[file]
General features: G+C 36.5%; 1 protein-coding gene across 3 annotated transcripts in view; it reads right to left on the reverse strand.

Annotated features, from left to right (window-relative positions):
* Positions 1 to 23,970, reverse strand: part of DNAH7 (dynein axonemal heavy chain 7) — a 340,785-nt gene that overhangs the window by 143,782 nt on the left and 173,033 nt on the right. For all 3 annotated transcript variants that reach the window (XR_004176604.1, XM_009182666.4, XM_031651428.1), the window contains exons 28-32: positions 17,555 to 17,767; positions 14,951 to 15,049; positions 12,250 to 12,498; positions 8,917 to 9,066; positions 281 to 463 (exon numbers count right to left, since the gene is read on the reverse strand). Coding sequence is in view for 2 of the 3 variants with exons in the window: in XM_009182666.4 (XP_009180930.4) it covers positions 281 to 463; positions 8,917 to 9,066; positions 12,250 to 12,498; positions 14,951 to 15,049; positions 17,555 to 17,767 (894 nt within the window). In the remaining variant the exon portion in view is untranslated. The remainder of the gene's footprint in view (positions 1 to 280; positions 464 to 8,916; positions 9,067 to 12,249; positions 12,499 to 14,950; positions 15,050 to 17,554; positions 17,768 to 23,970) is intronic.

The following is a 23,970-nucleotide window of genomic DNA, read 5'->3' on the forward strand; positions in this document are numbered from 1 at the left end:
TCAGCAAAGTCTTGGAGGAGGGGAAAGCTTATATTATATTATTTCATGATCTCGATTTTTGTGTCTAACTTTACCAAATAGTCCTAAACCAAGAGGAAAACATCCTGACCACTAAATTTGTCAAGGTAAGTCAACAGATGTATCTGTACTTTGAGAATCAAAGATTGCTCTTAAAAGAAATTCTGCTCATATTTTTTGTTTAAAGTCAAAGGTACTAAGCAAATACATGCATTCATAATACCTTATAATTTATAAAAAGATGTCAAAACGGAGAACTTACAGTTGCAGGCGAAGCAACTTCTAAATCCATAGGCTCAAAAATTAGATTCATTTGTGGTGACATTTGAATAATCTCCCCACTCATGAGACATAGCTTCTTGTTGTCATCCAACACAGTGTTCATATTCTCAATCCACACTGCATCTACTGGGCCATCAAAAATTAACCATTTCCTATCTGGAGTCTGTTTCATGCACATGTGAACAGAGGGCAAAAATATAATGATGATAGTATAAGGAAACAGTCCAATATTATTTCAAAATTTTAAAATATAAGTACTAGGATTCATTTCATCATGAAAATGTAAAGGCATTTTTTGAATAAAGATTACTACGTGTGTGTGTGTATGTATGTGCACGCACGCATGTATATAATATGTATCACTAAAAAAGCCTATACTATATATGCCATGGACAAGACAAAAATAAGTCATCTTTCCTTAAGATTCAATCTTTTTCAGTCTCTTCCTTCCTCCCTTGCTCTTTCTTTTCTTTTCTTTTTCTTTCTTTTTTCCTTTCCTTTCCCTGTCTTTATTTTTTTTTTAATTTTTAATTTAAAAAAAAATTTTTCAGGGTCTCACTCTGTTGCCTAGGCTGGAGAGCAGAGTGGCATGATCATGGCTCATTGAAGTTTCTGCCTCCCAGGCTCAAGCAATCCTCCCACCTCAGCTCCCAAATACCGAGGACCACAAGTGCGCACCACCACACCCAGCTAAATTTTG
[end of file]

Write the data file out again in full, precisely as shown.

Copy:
General features: G+C 36.5%; 1 protein-coding gene across 3 annotated transcripts in view; it reads right to left on the reverse strand.

Annotated features, from left to right (window-relative positions):
* Positions 1 to 23,970, reverse strand: part of DNAH7 (dynein axonemal heavy chain 7) — a 340,785-nt gene that overhangs the window by 143,782 nt on the left and 173,033 nt on the right. For all 3 annotated transcript variants that reach the window (XR_004176604.1, XM_009182666.4, XM_031651428.1), the window contains exons 28-32: positions 17,555 to 17,767; positions 14,951 to 15,049; positions 12,250 to 12,498; positions 8,917 to 9,066; positions 281 to 463 (exon numbers count right to left, since the gene is read on the reverse strand). Coding sequence is in view for 2 of the 3 variants with exons in the window: in XM_009182666.4 (XP_009180930.4) it covers positions 281 to 463; positions 8,917 to 9,066; positions 12,250 to 12,498; positions 14,951 to 15,049; positions 17,555 to 17,767 (894 nt within the window). In the remaining variant the exon portion in view is untranslated. The remainder of the gene's footprint in view (positions 1 to 280; positions 464 to 8,916; positions 9,067 to 12,249; positions 12,499 to 14,950; positions 15,050 to 17,554; positions 17,768 to 23,970) is intronic.

The following is a 23,970-nucleotide window of genomic DNA, read 5'->3' on the forward strand; positions in this document are numbered from 1 at the left end:
TCAGCAAAGTCTTGGAGGAGGGGAAAGCTTATATTATATTATTTCATGATCTCGATTTTTGTGTCTAACTTTACCAAATAGTCCTAAACCAAGAGGAAAACATCCTGACCACTAAATTTGTCAAGGTAAGTCAACAGATGTATCTGTACTTTGAGAATCAAAGATTGCTCTTAAAAGAAATTCTGCTCATATTTTTTGTTTAAAGTCAAAGGTACTAAGCAAATACATGCATTCATAATACCTTATAATTTATAAAAAGATGTCAAAACGGAGAACTTACAGTTGCAGGCGAAGCAACTTCTAAATCCATAGGCTCAAAAATTAGATTCATTTGTGGTGACATTTGAATAATCTCCCCACTCATGAGACATAGCTTCTTGTTGTCATCCAACACAGTGTTCATATTCTCAATCCACACTGCATCTACTGGGCCATCAAAAATTAACCATTTCCTATCTGGAGTCTGTTTCATGCACATGTGAACAGAGGGCAAAAATATAATGATGATAGTATAAGGAAACAGTCCAATATTATTTCAAAATTTTAAAATATAAGTACTAGGATTCATTTCATCATGAAAATGTAAAGGCATTTTTTGAATAAAGATTACTACGTGTGTGTGTGTATGTATGTGCACGCACGCATGTATATAATATGTATCACTAAAAAAGCCTATACTATATATGCCATGGACAAGACAAAAATAAGTCATCTTTCCTTAAGATTCAATCTTTTTCAGTCTCTTCCTTCCTCCCTTGCTCTTTCTTTTCTTTTCTTTTTCTTTCTTTTTTCCTTTCCTTTCCCTGTCTTTATTTTTTTTTTAATTTTTAATTTAAAAAAAAATTTTTCAGGGTCTCACTCTGTTGCCTAGGCTGGAGAGCAGAGTGGCATGATCATGGCTCATTGAAGTTTCTGCCTCCCAGGCTCAAGCAATCCTCCCACCTCAGCTCCCAAATACCGAGGACCACAAGTGCGCACCACCACACCCAGCTAAATTTTG